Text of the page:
To resume RIGScan development, we filed a new investigational new drug (IND) request with FDA in late 2010. We held a pre-IND meeting with FDA in February 2011 to define the basic chemistry, manufacturing and control (CMC) requirements needed to resume clinical development efforts on RIGScan. FDA provided guidance regarding enhancing our manufacturing platform, including process improvements to increase manufacturing efficiency and the quality of the underlying biologic antibody and potentially transitioning from a murine-based antibody to a human-based antibody. In August 2011, we also held a meeting with the SAWP of the EMA and received similar guidance. With this collective guidance, we have transitioned from a murine antibody to a humanized antibody. We were recently awarded a grant from the National Institutes of Health to further the development of RIGScan. The first phase of the grant, which has been awarded, is for $315,000; the second phase of the grant, which requires that we meet certain conditions, primarily investigational review board approval, will be for an additional $1.2 million. We have focused on manufacturing the humanized antibody with the aim of completing the necessary manufacturing steps to support the start of clinical development; however, as the scope and required resources for the RIGScan program, particularly in light of other development opportunities such as Lymphoseek, NAV4694, NAV5001, or other agents continues to be assessed, the timing and scope of our plans for RIGScan may be affected.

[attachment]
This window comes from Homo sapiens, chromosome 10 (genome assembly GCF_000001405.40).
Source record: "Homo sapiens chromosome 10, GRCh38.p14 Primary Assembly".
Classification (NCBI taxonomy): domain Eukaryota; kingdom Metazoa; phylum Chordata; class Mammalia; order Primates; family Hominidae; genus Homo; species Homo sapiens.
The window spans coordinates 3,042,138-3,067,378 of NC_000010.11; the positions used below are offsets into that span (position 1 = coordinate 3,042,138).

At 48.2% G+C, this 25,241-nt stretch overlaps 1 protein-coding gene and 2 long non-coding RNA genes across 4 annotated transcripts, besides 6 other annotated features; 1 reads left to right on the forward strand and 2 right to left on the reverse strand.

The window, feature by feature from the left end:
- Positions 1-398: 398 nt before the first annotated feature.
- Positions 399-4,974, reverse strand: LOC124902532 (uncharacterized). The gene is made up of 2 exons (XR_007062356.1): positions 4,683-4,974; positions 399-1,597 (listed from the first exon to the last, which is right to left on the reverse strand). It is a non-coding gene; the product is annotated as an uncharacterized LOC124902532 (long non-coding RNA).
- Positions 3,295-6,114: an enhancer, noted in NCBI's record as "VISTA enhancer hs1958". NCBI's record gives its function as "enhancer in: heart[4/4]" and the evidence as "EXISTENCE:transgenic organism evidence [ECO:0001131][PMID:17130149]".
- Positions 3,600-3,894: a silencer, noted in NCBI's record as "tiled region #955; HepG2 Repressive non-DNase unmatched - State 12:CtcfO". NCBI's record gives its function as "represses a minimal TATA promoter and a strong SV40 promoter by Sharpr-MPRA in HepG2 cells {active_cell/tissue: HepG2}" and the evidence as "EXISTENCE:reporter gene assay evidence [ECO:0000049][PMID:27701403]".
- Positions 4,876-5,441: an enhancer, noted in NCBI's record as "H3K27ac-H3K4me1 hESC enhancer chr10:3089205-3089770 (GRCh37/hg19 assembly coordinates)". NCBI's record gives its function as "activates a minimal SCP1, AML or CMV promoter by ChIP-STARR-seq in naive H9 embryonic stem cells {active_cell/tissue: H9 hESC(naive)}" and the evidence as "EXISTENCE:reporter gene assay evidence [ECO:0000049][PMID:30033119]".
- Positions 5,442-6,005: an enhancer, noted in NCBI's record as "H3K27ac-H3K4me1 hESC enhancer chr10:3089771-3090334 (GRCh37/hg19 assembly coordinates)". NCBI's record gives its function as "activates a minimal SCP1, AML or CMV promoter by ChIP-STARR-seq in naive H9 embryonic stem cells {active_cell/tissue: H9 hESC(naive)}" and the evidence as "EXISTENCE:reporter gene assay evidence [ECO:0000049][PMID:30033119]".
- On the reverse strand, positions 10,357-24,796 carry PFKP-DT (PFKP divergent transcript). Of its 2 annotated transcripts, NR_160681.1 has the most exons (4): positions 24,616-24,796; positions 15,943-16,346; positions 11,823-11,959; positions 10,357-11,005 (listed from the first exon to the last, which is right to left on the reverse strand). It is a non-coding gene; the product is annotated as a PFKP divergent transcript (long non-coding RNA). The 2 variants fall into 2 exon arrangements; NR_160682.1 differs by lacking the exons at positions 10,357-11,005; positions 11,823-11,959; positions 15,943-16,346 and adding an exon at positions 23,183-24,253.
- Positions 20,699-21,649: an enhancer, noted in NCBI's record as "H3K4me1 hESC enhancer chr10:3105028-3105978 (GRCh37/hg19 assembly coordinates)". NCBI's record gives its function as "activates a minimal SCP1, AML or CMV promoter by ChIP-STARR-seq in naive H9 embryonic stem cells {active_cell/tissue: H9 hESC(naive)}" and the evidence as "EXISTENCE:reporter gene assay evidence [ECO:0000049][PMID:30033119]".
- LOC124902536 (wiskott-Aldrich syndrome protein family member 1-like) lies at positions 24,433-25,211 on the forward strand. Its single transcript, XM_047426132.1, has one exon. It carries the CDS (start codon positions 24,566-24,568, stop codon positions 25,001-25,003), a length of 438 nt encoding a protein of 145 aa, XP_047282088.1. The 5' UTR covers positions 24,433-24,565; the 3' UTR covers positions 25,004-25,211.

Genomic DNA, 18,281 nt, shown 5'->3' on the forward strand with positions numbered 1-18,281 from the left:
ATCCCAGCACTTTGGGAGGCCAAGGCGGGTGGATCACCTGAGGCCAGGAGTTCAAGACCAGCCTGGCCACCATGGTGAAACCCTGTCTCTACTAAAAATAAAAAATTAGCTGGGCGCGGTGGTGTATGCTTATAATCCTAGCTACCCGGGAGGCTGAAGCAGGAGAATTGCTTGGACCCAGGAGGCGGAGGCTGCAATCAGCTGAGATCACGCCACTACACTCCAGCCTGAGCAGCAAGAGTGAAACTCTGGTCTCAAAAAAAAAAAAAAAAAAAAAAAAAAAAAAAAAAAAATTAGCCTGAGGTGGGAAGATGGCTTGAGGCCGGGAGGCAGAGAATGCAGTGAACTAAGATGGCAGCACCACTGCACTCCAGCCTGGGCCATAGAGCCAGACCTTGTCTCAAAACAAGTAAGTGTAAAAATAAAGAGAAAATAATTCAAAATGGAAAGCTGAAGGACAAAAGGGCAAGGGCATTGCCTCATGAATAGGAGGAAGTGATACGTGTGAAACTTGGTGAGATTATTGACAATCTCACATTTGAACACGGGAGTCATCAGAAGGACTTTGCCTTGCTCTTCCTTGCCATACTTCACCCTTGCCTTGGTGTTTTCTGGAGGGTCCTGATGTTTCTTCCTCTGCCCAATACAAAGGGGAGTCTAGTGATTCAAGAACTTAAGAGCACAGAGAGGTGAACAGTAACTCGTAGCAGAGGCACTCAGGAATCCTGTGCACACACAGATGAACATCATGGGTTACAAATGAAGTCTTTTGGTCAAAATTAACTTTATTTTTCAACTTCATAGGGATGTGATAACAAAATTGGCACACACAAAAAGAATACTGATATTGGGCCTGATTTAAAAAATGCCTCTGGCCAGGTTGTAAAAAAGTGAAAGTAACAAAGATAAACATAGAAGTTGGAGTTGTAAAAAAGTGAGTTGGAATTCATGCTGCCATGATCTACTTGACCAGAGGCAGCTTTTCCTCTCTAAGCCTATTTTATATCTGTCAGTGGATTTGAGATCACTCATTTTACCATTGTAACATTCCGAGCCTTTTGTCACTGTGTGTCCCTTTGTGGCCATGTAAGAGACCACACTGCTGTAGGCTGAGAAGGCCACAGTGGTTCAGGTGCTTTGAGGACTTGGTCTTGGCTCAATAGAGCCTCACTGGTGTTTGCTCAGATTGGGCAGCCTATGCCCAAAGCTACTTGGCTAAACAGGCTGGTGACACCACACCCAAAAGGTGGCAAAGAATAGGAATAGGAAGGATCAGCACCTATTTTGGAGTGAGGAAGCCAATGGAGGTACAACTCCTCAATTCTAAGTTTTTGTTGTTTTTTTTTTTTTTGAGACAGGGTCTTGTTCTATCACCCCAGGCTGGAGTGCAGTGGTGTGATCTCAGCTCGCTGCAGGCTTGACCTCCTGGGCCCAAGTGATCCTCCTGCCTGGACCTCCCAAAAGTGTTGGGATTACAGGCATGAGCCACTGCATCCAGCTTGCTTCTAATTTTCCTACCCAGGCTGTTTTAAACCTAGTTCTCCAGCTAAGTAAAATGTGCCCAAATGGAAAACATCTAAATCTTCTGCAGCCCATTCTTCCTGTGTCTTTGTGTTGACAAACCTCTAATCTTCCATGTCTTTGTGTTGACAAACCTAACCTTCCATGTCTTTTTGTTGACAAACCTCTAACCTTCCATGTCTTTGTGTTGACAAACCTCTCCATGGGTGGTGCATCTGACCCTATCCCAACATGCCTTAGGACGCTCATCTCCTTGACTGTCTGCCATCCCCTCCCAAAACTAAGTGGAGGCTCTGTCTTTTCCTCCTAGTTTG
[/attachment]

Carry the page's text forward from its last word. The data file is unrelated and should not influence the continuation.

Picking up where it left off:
RIGScan is a biologic drug that has not been produced for several years. We have completed the initial steps in re-characterizing the antibody cell line and are in the process of evaluating the use of our current humanized antibody in future clinical testing. During the third quarter of 2009, we had announced that we executed a Biopharmaceutical Development and Supply Agreement with Laureate Biopharmaceutical Services, Inc. (Laureate Biopharma). This agreement supports manufacturing process development work, evaluation of the viability of the cell line and its productivity, and the initial steps in re-validating the clinical grade and commercial production process for the humanized version of the RIGScan antibody. Laureate Biopharma has made progress in the re-validation of the manufacturing process and has completed certain initial biologic characterization activities. Our development plans for RIGScan also include the consideration of alternative radiolabeling processes. We will need to establish robust manufacturing and radiolabeling capabilities for the antibody in order to meet the regulatory needs for the RIGScan product.